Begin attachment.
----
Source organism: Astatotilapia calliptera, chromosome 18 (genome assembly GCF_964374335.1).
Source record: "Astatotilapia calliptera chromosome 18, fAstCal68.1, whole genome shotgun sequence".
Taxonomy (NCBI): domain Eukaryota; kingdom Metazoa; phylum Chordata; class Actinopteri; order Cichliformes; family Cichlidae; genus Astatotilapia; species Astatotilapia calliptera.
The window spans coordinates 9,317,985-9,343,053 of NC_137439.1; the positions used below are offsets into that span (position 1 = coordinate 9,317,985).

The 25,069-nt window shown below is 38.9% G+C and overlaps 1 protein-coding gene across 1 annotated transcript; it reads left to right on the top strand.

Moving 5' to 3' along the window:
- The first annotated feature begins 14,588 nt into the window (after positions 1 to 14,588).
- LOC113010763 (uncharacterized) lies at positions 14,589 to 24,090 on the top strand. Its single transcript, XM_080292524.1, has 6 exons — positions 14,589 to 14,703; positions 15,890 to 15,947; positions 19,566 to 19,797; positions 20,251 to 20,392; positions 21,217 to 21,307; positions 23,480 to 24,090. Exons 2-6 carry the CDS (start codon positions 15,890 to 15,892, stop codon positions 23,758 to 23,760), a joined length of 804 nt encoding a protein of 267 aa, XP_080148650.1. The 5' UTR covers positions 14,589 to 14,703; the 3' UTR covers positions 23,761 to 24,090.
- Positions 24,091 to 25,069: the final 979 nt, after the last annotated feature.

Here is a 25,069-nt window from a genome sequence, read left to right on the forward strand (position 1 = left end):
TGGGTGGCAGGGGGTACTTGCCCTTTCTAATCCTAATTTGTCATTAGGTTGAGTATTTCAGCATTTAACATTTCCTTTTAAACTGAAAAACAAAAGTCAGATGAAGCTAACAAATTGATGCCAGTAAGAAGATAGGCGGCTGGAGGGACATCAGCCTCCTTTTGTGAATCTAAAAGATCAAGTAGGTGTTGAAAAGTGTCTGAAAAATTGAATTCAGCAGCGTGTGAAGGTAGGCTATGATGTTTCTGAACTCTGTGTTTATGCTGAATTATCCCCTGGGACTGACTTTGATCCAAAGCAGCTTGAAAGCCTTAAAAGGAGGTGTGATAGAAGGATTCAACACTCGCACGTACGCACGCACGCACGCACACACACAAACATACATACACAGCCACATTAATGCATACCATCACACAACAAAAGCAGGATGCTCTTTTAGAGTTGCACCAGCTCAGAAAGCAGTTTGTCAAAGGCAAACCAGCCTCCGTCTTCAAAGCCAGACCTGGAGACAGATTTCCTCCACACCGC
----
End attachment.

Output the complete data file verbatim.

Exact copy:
Source organism: Astatotilapia calliptera, chromosome 18 (genome assembly GCF_964374335.1).
Source record: "Astatotilapia calliptera chromosome 18, fAstCal68.1, whole genome shotgun sequence".
Taxonomy (NCBI): domain Eukaryota; kingdom Metazoa; phylum Chordata; class Actinopteri; order Cichliformes; family Cichlidae; genus Astatotilapia; species Astatotilapia calliptera.
The window spans coordinates 9,317,985-9,343,053 of NC_137439.1; the positions used below are offsets into that span (position 1 = coordinate 9,317,985).

The 25,069-nt window shown below is 38.9% G+C and overlaps 1 protein-coding gene across 1 annotated transcript; it reads left to right on the top strand.

Moving 5' to 3' along the window:
- The first annotated feature begins 14,588 nt into the window (after positions 1 to 14,588).
- LOC113010763 (uncharacterized) lies at positions 14,589 to 24,090 on the top strand. Its single transcript, XM_080292524.1, has 6 exons — positions 14,589 to 14,703; positions 15,890 to 15,947; positions 19,566 to 19,797; positions 20,251 to 20,392; positions 21,217 to 21,307; positions 23,480 to 24,090. Exons 2-6 carry the CDS (start codon positions 15,890 to 15,892, stop codon positions 23,758 to 23,760), a joined length of 804 nt encoding a protein of 267 aa, XP_080148650.1. The 5' UTR covers positions 14,589 to 14,703; the 3' UTR covers positions 23,761 to 24,090.
- Positions 24,091 to 25,069: the final 979 nt, after the last annotated feature.

Here is a 25,069-nt window from a genome sequence, read left to right on the forward strand (position 1 = left end):
TGGGTGGCAGGGGGTACTTGCCCTTTCTAATCCTAATTTGTCATTAGGTTGAGTATTTCAGCATTTAACATTTCCTTTTAAACTGAAAAACAAAAGTCAGATGAAGCTAACAAATTGATGCCAGTAAGAAGATAGGCGGCTGGAGGGACATCAGCCTCCTTTTGTGAATCTAAAAGATCAAGTAGGTGTTGAAAAGTGTCTGAAAAATTGAATTCAGCAGCGTGTGAAGGTAGGCTATGATGTTTCTGAACTCTGTGTTTATGCTGAATTATCCCCTGGGACTGACTTTGATCCAAAGCAGCTTGAAAGCCTTAAAAGGAGGTGTGATAGAAGGATTCAACACTCGCACGTACGCACGCACGCACGCACACACACAAACATACATACACAGCCACATTAATGCATACCATCACACAACAAAAGCAGGATGCTCTTTTAGAGTTGCACCAGCTCAGAAAGCAGTTTGTCAAAGGCAAACCAGCCTCCGTCTTCAAAGCCAGACCTGGAGACAGATTTCCTCCACACCGC